Dear Friends and Family,
If you boarded the maiden voyage of in the Middle with Mystery – blog, last week, you will have discovered things such as; “Humbling Mumbling” & “About Rob” and to top that, what was written was in sanskrit or (as another friend said), “rigor mortis” language. I regret that upon boarding you were greeted by stiff and lifeless mysteries (of the wrong sort). They were merely an attempt at playful humor by myself and my technical / creative team. This site is just being birthed and is destined to change.
If you are curious though, wondering what exactly is in the Middle with Mystery (MwM), you may have to journey with us for a while to satisfy your curiosity. However, I will tell you up front, three things that are here in the MwM; you and I and God. Here, with our 2 or 3 who have gathered (where we have a quorum), Christ (in His Spirit) is in our midst. It is on that basis alone that we anticipate a safe journey regardless of the weather we shall face. Welcome.
As I read Lamentations I am impressed that in the OT God and man seem to be the only two variables in the equation. (not much about the devil) So, in that ancient context, when man finds his experience bitter and troubled it is likely the Holy and Just One created it, who is meeting out judgement of some customized nature as corrective discipline. The Old Testament (unlike the New) portrays the affairs of mankind unfolding without Satan factoring-in too much after the initial deception in the Garden. Jeremiah gives us his account…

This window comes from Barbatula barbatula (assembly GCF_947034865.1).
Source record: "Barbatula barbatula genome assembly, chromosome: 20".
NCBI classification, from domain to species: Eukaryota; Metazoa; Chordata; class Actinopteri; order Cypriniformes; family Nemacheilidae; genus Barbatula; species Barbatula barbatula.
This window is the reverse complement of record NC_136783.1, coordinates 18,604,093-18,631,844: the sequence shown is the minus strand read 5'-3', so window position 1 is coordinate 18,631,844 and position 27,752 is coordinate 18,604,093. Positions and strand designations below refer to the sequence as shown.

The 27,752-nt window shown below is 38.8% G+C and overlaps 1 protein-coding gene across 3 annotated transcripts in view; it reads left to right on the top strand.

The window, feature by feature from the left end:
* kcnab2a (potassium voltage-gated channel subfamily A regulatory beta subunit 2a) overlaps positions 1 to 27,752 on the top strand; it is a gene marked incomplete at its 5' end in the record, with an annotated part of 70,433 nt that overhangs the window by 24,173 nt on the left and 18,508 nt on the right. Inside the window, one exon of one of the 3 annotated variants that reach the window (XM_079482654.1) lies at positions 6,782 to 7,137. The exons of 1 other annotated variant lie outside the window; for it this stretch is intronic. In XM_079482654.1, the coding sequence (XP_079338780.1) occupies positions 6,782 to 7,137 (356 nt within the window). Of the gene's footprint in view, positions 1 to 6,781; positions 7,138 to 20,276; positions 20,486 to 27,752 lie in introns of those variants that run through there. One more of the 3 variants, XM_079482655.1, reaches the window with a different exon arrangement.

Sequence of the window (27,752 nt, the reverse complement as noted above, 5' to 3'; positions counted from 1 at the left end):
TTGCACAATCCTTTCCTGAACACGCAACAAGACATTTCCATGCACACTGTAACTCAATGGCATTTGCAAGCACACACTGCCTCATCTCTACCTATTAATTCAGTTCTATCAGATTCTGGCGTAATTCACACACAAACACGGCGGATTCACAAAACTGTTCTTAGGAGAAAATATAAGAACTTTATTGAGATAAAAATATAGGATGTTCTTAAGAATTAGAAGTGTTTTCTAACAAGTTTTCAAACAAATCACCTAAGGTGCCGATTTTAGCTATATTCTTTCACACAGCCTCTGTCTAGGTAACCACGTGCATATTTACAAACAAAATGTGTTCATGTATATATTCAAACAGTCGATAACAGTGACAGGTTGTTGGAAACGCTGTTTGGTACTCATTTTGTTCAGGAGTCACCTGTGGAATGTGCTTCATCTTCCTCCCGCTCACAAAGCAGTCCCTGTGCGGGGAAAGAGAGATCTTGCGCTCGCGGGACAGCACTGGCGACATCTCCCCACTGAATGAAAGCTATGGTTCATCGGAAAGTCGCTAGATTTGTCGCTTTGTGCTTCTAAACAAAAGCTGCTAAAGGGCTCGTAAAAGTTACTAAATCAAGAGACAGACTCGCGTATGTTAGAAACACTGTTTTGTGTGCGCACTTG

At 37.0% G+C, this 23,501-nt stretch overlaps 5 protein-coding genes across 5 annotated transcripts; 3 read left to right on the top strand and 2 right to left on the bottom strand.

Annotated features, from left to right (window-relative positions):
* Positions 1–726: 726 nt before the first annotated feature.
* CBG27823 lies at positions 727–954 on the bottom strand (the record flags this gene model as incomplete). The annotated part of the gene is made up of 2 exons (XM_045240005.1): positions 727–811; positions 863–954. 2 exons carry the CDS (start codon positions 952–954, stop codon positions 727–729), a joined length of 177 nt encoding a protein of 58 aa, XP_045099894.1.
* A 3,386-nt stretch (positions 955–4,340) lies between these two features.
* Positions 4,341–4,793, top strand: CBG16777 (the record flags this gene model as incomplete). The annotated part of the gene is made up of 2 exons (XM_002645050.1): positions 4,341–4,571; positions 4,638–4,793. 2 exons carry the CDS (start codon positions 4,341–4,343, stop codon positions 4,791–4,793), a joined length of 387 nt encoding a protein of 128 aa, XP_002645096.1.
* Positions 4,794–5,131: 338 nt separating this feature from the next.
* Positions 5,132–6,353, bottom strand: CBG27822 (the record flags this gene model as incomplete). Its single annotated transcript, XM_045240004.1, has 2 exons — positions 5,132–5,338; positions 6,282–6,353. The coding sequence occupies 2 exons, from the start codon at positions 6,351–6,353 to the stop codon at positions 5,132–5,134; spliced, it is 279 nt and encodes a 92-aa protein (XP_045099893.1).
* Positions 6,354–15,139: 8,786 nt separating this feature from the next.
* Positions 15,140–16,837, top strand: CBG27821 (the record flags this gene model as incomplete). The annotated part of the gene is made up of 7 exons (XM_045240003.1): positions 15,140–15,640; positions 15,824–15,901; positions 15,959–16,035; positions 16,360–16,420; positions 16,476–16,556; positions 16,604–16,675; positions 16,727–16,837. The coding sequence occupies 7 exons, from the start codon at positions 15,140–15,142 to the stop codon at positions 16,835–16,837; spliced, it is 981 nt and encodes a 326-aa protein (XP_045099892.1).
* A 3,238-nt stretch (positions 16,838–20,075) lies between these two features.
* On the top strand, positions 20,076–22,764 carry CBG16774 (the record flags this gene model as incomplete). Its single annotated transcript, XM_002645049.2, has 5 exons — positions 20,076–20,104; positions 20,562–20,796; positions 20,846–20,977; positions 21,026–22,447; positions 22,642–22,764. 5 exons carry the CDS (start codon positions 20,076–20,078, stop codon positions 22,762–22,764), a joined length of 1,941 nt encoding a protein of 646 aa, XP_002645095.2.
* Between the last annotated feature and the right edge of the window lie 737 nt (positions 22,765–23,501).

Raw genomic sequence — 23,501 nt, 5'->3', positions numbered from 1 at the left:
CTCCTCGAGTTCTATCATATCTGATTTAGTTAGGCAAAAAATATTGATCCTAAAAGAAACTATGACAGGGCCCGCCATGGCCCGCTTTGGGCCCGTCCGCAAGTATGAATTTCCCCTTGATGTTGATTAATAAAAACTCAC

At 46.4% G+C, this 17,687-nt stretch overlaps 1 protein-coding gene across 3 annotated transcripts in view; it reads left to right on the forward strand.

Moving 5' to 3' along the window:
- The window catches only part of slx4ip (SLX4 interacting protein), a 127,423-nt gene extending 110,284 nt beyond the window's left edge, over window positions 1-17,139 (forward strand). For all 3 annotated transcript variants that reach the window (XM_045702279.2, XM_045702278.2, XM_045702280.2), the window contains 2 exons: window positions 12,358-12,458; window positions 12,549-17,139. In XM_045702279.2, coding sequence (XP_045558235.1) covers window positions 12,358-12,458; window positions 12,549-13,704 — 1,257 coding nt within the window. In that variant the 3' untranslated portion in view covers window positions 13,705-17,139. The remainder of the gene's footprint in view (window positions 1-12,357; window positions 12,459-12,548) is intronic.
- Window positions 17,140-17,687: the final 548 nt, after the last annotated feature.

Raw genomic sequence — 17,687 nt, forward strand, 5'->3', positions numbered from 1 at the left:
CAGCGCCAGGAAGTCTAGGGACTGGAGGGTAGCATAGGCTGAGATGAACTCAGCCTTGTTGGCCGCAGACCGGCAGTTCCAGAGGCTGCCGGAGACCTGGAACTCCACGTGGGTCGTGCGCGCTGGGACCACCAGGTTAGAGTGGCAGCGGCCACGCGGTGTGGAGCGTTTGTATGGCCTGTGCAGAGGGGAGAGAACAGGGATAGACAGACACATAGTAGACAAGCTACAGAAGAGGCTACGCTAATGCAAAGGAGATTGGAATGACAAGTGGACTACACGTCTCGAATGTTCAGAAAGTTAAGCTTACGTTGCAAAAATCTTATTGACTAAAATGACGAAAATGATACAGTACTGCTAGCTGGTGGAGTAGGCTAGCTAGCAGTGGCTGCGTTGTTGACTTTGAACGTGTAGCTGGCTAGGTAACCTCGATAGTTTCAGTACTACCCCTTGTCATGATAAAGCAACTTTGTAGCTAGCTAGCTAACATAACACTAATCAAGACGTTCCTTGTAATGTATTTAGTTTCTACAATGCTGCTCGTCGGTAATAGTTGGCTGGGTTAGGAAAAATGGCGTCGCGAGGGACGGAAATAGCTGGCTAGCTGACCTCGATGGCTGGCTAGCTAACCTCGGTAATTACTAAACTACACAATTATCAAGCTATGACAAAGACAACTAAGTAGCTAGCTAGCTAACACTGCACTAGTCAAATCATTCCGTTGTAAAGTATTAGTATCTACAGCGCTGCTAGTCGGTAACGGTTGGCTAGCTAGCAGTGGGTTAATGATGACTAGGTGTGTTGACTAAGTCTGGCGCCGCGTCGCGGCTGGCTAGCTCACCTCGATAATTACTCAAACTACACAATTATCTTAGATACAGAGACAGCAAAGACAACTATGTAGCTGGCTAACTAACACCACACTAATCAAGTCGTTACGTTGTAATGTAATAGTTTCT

He (God) has besieged and encompassed me with bitterness and hardship…..He has made my chain heavy…..He shuts out my prayer……He has made my paths crooked…..He has made me desolate…..He has filled me with bitterness….. He has made me drunk with wormwood.
What are we to do with life when it has gone south and become bitter? Do we respond like Jesus’ (OT influenced) disciples did when they saw the bitter experience of illness and deformity;
“Lord who has sinned; this man or His parents?”
In our passage, while Jeremiah has traced his wormwood to God , he also says..
The Lord’s loving-kindnesses indeed never cease, For His compassions never fail. They are new every morning; Great is Your faithfulness.
The New Testament is such a radical departure from the Old we can scarcely grasp at times that it is the same God who has inspired them both. It would be tempting to say that God changed between the testaments. But, it is essential to know that God cannot and will not change. He remains a holy and a just God.